It was awkward,” my friend admitted. He was reflecting on his first attempt to lament with others in prayer. His church was praying about a difficult situation, so he decided to use a lament psalm as a framework. When it was his turn to pray, honest questions and pain-filled descriptions pierced the air and introduced an unfamiliar tone to the time of intercession. And he wasn’t the only one who felt odd. His pastor commented on how different it was. Both my friend and his pastor said the awkwardness they felt that day revealed something to them: It shouldn’t feel weird to pray like people in the Bible pray.

I suppose this experience would not be unique to my friend and his pastor. Lamenting with others is rare and, therefore, uncomfortable. But the Lord invites us to wrestle with him when we gather. I have shared what lament is and why we ought to do it. Now I want to offer practical ways that you can lament regularly with others. Because my focus has been on lament in corporate worship, I will focus on two areas: song and prayer. In those areas, how can we cultivate this language of lament together?

Through Song

This is easier said than done. One obstacle is that leaders and worshipers may feel that lament is unnecessary, uncomfortable, or unfaithful. It might take time to help people learn the language and appreciate its need in worship. Another challenge is the fact that there is a severe shortage of songs to choose from. Wade through hymnals and the CCLI archives and you will find that lament has almost disappeared—an especially concerning fact when you recall that lament is the largest category in the Psalter.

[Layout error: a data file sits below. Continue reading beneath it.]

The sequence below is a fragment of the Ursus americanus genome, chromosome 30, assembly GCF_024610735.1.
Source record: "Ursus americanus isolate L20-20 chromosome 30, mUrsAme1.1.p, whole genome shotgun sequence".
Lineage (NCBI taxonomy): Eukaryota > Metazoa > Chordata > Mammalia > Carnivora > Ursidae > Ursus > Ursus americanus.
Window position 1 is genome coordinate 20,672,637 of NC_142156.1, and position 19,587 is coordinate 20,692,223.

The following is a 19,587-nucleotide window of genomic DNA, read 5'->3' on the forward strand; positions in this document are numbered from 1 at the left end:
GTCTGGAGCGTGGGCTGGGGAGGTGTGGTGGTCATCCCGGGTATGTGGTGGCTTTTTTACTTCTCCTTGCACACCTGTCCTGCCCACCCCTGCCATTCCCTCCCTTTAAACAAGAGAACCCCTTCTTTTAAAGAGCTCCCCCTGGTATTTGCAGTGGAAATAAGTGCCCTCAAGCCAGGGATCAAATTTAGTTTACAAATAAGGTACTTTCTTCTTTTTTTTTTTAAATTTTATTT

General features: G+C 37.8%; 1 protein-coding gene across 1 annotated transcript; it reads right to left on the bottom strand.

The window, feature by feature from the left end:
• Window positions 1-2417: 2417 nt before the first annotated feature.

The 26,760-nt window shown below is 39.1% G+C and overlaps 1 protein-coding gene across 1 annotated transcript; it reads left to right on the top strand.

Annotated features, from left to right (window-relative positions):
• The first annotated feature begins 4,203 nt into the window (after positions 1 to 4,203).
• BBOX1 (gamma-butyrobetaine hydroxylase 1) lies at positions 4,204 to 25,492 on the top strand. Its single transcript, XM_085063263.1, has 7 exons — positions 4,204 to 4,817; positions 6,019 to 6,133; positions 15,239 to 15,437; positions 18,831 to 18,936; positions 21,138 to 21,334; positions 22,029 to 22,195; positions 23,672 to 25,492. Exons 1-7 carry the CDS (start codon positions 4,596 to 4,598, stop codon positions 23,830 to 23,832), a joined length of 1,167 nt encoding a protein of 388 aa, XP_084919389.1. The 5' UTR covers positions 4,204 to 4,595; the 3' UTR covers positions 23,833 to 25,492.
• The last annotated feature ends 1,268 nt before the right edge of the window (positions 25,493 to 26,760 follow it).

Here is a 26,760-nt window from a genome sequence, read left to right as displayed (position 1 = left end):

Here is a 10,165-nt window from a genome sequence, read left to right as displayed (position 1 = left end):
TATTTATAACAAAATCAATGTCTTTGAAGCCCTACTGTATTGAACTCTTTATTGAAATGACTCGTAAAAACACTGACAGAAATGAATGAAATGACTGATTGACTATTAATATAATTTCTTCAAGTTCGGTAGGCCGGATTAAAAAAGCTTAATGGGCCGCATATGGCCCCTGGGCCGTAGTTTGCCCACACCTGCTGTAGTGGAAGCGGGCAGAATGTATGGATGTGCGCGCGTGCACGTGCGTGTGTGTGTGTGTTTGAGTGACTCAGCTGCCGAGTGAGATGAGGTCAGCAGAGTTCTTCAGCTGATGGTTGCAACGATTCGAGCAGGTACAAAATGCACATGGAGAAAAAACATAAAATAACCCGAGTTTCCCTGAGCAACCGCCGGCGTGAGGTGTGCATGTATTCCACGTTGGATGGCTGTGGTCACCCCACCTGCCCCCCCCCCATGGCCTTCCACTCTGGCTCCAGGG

However, there is hope! Though rare, there are still several songs to choose from. Here is a playlist I put together with songs that are great for congregational worship. My recommendation is to sing a lament every week or at least every other week. This allows it to become a common part of worship again, as it is in the Bible. So if you plan or lead worship for church services or large group meetings, try introducing songs like these into your repertoire. If you are not directly involved, reach out to whoever is and open conversation about bringing lament into the set list.

Through Prayer

Just as it’s rare to hear people sing like the psalmists, it’s also rare to hear people pray like the psalmists, when it comes to suffering. You will usually hear earnest petitions and eventual praise, but explained pain and expressed protest are typically left out (as an example, consider lament’s absence in the popular acronym for prayer, ACTS: Adoration, Confession, Thanksgiving, Supplication).

When you pray with others about a difficult situation, slow down and think through what an honest conversation with God might look like in that moment. Don’t rush quickly to statements of assurance, and don’t cry out only in petition—explain the pain and express your protest. Psalm 13 can serve as a simple framework for your prayer. It may feel awkward at first. But remember, it shouldn’t feel weird to pray like people in the Bible pray. The more we do it, the more normal it will feel.

Another idea is to write out prayers of lament and share them with the group or person you are praying for. Here is an excellent resource of prayers you can use directly or gain inspiration from as you seek to lament regularly with others. Or use a lament psalm as a springboard to write your own.

Finally, you could set aside a specific time to prayerfully lament during corporate worship. It may be about a hardship someone is facing in the congregation, a tragedy that happened in the community, or something occurring around the world. You could read a psalm together or have someone share a written lament about the situation. Either way, help the group respond honestly and hopefully through prayer. In whatever context we pray with other people, lament can be a powerful tool to help us wrestle honestly with God, weep with those who weep, and rediscover robust hope through the process.

Whether we lament through song or through prayer, corporately or individually, my hope is that we will experience the truth of Jesus’s words, “Blessed are those who mourn, for they shall be comforted” (Mt 5:3). Lament is our wilderness song now, but soon it won’t be necessary.

If you want to talk more, or you have any questions about this topic, I would love to hear from you. I’ve only scratched the surface in these three posts, so please don’t hesitate to reach out. Here is a list of resources to help you further explore this topic of lament.